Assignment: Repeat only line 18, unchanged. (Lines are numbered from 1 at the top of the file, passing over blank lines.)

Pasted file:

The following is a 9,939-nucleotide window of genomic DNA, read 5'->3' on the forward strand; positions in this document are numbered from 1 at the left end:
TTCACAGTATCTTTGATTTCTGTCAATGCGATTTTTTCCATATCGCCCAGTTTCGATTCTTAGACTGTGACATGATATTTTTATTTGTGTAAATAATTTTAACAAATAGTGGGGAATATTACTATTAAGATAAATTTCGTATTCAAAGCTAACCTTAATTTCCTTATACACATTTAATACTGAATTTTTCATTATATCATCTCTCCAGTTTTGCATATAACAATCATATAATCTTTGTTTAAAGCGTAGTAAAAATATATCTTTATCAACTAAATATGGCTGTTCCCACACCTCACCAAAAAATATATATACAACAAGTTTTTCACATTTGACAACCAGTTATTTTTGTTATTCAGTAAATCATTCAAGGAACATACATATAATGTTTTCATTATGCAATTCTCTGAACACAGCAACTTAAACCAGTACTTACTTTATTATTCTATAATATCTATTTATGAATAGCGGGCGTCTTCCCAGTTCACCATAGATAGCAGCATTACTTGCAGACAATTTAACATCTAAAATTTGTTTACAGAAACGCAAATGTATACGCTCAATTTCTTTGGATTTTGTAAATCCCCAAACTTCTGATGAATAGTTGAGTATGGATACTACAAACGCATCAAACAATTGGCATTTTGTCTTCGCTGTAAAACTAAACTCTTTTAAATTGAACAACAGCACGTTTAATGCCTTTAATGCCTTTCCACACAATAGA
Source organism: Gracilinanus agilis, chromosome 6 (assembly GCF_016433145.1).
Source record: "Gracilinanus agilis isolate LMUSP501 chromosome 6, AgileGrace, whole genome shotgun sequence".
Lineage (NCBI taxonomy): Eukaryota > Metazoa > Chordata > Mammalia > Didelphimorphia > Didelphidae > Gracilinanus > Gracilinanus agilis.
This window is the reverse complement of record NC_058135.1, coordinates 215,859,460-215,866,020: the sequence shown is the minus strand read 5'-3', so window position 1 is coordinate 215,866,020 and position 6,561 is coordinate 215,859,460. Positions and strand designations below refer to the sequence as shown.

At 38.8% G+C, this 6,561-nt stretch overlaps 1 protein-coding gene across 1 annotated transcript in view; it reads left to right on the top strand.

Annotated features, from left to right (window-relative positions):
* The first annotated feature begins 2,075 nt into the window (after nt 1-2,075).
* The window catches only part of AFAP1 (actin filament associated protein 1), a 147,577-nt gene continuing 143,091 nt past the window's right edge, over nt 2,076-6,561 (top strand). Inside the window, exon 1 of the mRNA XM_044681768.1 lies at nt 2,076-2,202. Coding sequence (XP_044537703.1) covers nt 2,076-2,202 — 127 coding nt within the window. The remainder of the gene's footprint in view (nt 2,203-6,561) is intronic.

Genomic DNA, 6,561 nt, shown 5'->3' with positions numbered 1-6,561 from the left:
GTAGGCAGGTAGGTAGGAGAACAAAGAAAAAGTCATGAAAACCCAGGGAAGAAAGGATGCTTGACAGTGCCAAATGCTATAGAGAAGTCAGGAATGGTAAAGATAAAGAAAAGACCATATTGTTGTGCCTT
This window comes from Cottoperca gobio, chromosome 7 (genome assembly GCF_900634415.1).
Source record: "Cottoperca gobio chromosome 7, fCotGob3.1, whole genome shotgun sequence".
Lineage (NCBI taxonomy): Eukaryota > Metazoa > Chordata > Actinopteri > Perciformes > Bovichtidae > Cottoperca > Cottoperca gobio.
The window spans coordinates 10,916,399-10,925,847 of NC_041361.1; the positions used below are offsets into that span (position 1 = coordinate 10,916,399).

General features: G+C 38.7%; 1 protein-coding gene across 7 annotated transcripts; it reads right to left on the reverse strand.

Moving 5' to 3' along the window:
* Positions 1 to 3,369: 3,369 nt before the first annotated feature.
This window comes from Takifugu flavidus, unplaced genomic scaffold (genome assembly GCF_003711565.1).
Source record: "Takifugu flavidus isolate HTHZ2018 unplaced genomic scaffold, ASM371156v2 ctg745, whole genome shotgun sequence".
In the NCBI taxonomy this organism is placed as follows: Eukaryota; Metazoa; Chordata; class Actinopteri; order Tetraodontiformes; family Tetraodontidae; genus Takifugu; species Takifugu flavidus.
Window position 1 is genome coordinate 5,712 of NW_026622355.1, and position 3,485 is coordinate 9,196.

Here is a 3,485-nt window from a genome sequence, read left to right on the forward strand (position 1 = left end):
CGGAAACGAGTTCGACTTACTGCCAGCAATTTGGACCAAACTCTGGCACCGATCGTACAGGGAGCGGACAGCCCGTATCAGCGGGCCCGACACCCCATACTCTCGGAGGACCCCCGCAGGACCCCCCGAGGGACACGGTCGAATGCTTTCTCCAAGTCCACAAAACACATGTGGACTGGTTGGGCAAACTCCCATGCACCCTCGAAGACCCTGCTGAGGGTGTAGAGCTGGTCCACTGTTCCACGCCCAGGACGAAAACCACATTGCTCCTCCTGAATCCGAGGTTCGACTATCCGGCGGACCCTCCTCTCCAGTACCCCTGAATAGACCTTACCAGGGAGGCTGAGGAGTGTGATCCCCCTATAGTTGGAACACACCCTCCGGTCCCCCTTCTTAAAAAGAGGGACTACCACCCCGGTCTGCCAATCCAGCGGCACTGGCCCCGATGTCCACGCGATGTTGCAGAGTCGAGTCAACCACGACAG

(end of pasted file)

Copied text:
Moving 5' to 3' along the window: